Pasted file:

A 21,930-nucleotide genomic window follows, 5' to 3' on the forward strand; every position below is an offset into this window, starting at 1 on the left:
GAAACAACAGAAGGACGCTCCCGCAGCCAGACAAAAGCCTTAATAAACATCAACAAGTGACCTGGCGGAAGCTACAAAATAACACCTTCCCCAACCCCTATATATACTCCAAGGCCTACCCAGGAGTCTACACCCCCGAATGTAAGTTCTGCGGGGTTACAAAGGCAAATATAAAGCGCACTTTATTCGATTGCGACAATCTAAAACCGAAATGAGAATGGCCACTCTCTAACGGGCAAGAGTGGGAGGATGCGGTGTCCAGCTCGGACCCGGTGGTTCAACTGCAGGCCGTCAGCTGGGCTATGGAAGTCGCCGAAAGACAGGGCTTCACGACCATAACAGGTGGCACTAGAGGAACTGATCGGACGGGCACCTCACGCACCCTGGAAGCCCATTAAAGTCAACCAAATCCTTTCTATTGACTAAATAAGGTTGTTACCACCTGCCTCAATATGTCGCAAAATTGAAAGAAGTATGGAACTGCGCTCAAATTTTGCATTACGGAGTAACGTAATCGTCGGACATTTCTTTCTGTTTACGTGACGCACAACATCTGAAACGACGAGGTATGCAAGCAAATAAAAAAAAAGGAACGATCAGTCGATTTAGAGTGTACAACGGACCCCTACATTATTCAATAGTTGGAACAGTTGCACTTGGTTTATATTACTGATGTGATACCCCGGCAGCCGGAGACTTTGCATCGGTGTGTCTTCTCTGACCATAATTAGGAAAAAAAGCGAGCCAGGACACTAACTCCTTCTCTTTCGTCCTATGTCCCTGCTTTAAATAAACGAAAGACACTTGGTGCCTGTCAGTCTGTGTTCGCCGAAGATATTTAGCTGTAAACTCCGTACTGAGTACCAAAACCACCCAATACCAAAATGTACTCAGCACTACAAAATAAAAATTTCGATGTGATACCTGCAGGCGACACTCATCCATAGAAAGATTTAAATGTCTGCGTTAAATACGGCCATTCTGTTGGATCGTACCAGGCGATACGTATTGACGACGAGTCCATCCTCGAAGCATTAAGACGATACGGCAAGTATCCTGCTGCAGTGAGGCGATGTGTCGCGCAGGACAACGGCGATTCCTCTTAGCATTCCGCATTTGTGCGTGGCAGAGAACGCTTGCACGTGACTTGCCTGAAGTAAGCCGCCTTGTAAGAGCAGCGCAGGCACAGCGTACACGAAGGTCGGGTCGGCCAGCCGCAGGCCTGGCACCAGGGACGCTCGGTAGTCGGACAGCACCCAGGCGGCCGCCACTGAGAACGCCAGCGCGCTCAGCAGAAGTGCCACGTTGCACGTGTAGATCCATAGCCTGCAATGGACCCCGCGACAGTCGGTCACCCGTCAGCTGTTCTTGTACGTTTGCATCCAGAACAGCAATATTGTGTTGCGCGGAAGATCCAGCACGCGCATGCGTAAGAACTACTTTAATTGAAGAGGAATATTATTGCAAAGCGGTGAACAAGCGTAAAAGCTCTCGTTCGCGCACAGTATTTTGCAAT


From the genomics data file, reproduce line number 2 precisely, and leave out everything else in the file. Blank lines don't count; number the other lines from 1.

GAAACAACAGAAGGACGCTCCCGCAGCCAGACAAAAGCCTTAATAAACATCAACAAGTGACCTGGCGGAAGCTACAAAATAACACCTTCCCCAACCCCTATATATACTCCAAGGCCTACCCAGGAGTCTACACCCCCGAATGTAAGTTCTGCGGGGTTACAAAGGCAAATATAAAGCGCACTTTATTCGATTGCGACAATCTAAAACCGAAATGAGAATGGCCACTCTCTAACGGGCAAGAGTGGGAGGATGCGGTGTCCAGCTCGGACCCGGTGGTTCAACTGCAGGCCGTCAGCTGGGCTATGGAAGTCGCCGAAAGACAGGGCTTCACGACCATAACAGGTGGCACTAGAGGAACTGATCGGACGGGCACCTCACGCACCCTGGAAGCCCATTAAAGTCAACCAAATCCTTTCTATTGACTAAATAAGGTTGTTACCACCTGCCTCAATATGTCGCAAAATTGAAAGAAGTATGGAACTGCGCTCAAATTTTGCATTACGGAGTAACGTAATCGTCGGACATTTCTTTCTGTTTACGTGACGCACAACATCTGAAACGACGAGGTATGCAAGCAAATAAAAAAAAAGGAACGATCAGTCGATTTAGAGTGTACAACGGACCCCTACATTATTCAATAGTTGGAACAGTTGCACTTGGTTTATATTACTGATGTGATACCCCGGCAGCCGGAGACTTTGCATCGGTGTGTCTTCTCTGACCATAATTAGGAAAAAAAGCGAGCCAGGACACTAACTCCTTCTCTTTCGTCCTATGTCCCTGCTTTAAATAAACGAAAGACACTTGGTGCCTGTCAGTCTGTGTTCGCCGAAGATATTTAGCTGTAAACTCCGTACTGAGTACCAAAACCACCCAATACCAAAATGTACTCAGCACTACAAAATAAAAATTTCGATGTGATACCTGCAGGCGACACTCATCCATAGAAAGATTTAAATGTCTGCGTTAAATACGGCCATTCTGTTGGATCGTACCAGGCGATACGTATTGACGACGAGTCCATCCTCGAAGCATTAAGACGATACGGCAAGTATCCTGCTGCAGTGAGGCGATGTGTCGCGCAGGACAACGGCGATTCCTCTTAGCATTCCGCATTTGTGCGTGGCAGAGAACGCTTGCACGTGACTTGCCTGAAGTAAGCCGCCTTGTAAGAGCAGCGCAGGCACAGCGTACACGAAGGTCGGGTCGGCCAGCCGCAGGCCTGGCACCAGGGACGCTCGGTAGTCGGACAGCACCCAGGCGGCCGCCACTGAGAACGCCAGCGCGCTCAGCAGAAGTGCCACGTTGCACGTGTAGATCCATAGCCTGCAATGGACCCCGCGACAGTCGGTCACCCGTCAGCTGTTCTTGTACGTTTGCATCCAGAACAGCAATATTGTGTTGCGCGGAAGATCCAGCACGCGCATGCGTAAGAACTACTTTAATTGAAGAGGAATATTATTGCAAAGCGGTGAACAAGCGTAAAAGCTCTCGTTCGCGCACAGTATTTTGCAAT